While postpartum depression (PPD) could strike anyone, there are some factors that increase your risk. They include:
- History of mental illness: Women who have previously had clinical depression are seven times more likely to develop postpartum depression. Keep in mind that you may not have necessarily been aware of, or treated for, past episodes of depression. It's important to look at your life carefully -- your adolescence, your young adulthood, previous postpartum experiences -- and assess whether you have had any significant episodes of anxiety or depression that have hindered your ability to function.
- Severe PMS: Because postpartum depression seems to be triggered in part by hormonal changes that occur after childbirth (and possibly after weaning), many experts believe that previous hormonal sensitivity should raise a red flag. This includes women who have had a history of severe PMS or who experienced a negative mood change while taking birth control pills.
- A perfectionist personality: Women who are highly driven or who are not likely to admit when they need help may not adapt as successfully to the demands of new motherhood because their expectations are unrealistic. A partner who doesn't participate in parenting or emotionally support the mom can leave her feeling overwhelmed.
- Difficulties during pregnancy: Significant upheavals while expecting -- moving to a new home, a death or illness in the family, marital stress -- can make a woman more vulnerable to PPD. A growing body of evidence also shows that in many cases women begin to present symptoms of depression while they are pregnant. Many of these individuals continue to be depressed after they give birth.
If you are at risk, share as much information as possible with your partner (or a close friend). Help him learn the symptoms of PPD, and ask him to be on the lookout. It's also wise to reach out to a therapist while you're still pregnant. Then if you do become ill and need help, you won't have to waste time looking for treatment.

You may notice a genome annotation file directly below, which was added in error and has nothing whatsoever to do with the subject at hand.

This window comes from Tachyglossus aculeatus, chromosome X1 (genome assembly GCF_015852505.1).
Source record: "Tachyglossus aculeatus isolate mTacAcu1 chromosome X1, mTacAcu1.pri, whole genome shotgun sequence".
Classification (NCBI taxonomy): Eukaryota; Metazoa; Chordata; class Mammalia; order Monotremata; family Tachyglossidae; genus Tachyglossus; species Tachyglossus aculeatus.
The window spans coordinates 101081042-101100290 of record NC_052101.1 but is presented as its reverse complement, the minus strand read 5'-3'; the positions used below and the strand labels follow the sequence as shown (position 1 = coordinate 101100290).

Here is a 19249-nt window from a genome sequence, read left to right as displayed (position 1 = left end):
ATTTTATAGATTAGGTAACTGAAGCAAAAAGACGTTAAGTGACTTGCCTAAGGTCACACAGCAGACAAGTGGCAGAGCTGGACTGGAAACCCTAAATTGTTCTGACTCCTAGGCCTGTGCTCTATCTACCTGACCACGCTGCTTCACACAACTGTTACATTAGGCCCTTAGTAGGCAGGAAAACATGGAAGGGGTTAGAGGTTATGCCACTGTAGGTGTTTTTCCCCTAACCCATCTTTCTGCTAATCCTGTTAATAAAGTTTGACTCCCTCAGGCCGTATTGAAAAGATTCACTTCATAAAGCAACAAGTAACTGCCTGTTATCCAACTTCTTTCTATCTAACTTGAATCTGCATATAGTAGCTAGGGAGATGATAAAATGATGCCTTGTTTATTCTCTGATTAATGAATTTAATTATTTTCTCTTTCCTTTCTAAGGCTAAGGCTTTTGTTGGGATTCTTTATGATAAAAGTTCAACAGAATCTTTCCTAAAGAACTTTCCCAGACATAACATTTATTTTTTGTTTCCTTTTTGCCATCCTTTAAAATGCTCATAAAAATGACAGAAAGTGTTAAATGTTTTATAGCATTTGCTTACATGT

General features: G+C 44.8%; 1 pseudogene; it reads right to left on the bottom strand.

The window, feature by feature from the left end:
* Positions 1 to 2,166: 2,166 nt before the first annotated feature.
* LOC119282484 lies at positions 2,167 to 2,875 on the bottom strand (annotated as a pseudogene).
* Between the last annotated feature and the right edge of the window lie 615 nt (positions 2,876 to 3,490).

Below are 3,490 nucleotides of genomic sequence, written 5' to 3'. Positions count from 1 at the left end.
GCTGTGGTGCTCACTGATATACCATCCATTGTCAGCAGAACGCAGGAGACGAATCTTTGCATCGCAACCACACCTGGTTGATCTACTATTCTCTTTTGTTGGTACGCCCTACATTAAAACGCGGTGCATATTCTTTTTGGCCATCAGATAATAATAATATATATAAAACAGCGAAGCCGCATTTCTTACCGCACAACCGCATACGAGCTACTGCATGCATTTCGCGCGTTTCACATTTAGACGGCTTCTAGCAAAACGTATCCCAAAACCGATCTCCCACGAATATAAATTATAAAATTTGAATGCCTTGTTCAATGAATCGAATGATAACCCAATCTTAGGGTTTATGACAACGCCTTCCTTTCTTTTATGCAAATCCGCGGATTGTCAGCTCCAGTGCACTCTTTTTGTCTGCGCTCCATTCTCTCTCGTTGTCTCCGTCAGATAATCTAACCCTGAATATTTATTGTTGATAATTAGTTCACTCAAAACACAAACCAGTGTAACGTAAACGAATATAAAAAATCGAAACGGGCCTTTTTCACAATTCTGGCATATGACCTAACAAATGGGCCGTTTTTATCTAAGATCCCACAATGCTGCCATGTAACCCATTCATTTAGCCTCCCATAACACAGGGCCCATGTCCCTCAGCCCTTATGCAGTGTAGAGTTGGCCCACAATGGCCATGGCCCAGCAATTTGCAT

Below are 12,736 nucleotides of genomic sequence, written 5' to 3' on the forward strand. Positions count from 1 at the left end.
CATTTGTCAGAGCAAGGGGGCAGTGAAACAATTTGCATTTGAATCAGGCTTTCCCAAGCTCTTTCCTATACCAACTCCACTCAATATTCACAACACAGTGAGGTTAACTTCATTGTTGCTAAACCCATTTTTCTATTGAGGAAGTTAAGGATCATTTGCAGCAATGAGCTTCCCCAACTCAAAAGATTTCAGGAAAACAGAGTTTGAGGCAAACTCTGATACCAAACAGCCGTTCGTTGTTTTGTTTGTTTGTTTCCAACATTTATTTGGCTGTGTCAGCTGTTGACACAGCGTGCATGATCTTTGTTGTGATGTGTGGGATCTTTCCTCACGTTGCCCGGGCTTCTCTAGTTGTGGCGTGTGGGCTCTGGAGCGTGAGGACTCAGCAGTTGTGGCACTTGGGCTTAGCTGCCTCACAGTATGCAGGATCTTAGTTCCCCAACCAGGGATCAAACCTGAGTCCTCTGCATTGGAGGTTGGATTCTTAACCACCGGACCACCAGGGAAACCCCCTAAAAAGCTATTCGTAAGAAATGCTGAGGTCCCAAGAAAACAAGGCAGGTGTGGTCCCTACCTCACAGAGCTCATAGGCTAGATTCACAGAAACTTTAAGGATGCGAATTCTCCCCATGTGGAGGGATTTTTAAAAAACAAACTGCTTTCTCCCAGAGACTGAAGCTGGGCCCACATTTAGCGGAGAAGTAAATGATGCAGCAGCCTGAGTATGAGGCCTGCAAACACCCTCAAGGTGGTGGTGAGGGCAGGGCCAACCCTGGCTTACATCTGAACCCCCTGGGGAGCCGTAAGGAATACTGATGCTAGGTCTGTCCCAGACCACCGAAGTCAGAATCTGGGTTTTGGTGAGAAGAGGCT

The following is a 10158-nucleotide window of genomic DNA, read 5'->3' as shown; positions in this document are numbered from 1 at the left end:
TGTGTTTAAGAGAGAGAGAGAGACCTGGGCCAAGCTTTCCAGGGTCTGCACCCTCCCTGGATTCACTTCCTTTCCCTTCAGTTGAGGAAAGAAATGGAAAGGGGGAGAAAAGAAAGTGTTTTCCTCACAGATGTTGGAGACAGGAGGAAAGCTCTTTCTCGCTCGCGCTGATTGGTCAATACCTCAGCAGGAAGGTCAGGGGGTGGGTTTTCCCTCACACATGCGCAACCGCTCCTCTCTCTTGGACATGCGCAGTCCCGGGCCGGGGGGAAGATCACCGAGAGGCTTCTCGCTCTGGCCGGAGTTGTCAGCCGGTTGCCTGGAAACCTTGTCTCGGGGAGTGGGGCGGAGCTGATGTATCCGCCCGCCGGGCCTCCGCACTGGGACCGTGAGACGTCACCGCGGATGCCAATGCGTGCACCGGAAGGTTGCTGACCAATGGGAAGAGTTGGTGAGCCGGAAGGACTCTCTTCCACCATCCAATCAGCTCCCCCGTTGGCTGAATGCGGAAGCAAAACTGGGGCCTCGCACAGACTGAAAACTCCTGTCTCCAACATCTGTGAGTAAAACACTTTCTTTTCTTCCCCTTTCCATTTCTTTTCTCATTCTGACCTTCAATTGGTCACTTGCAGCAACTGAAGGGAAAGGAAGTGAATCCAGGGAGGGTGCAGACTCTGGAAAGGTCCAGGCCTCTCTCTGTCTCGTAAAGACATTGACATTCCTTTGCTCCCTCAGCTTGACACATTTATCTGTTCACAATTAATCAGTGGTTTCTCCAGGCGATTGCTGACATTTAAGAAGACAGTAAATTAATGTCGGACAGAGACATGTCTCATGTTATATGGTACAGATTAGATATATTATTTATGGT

Being forewarned about this once-taboo topic allows you to create an environment that prevents or lessens the severity of postpartum depression. In fact, whether you're at risk for PPD or not, the following strategies will make the transition to motherhood easier.
- Join a support group. New-mommy groups offered by community organizations and hospitals provide relief from the social isolation that comes with having a new baby, as well as perspective, notes Meg Spinelli, MD, director of the maternal health program at the New York State Psychiatric Institute at Columbia University. A woman can hear whether new moms are feeling what she is feeling or not. There are also numerous Web sites where you can meet other women who are at different stages of parenthood. The Postpartum Stress Center's site, www.postpartumstress.com, is a good place to start.
- Talk to your pediatrician and ob-gyn. Because these health-care providers have frequent contact with expectant and new mothers, they are in an excellent position to detect signs of PPD. It's important that you choose people you can talk to, who are interested in your welfare, as well as the baby's, points out Karen Kleiman, author of This Isn't What I Expected: Overcoming Postpartum Depression (Bantam, 1994).
- Get help at home. If hiring help isn't economically feasible, ask friends, family members (as long as you get along well), or even volunteers from your church to lend a hand. If you're not nursing, plan for your partner to feed the baby during the night, if possible. If you are nursing, consider pumping for one of the night feedings once breastfeeding has been established so your partner can take a shift. Above all, don't avoid asking your partner for help.
Reviewed 11/02 by Elizabeth Stein, CNM
All content here, including advice from doctors and other health professionals, should be considered as opinion only. Always seek the direct advice of your own doctor in connection with any questions or issues you may have regarding your own health or the health of others.